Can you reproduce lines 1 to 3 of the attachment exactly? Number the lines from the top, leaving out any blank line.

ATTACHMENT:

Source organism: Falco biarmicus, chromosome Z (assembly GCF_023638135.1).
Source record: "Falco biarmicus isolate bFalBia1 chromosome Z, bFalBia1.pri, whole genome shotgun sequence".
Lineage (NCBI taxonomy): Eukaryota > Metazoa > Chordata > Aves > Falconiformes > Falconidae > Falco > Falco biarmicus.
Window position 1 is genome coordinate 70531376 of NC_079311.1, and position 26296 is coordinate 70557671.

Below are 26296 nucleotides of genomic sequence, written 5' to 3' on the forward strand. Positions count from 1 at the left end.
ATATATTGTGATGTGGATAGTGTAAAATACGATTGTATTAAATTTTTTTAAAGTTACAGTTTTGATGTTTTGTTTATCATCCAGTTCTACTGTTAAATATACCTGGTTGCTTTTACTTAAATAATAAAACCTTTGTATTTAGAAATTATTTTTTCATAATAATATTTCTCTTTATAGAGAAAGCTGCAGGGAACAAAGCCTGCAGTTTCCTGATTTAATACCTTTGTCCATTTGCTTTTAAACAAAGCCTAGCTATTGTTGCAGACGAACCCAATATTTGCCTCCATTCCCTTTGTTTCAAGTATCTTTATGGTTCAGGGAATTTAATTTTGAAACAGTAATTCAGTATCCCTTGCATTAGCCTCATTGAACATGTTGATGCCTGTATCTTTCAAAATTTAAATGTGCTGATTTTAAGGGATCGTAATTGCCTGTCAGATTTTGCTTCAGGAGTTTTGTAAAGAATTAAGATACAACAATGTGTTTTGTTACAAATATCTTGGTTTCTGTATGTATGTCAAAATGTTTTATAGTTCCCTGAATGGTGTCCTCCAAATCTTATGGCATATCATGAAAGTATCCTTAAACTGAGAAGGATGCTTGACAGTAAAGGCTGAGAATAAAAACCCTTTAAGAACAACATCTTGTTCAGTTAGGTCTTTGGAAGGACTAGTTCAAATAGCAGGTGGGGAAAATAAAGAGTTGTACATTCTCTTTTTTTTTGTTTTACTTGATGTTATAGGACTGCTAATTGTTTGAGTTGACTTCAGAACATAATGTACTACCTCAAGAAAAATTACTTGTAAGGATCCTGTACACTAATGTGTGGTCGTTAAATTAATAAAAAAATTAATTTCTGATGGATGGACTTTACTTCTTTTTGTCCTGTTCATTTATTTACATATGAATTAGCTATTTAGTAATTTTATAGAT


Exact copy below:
Source organism: Falco biarmicus, chromosome Z (assembly GCF_023638135.1).
Source record: "Falco biarmicus isolate bFalBia1 chromosome Z, bFalBia1.pri, whole genome shotgun sequence".
Lineage (NCBI taxonomy): Eukaryota > Metazoa > Chordata > Aves > Falconiformes > Falconidae > Falco > Falco biarmicus.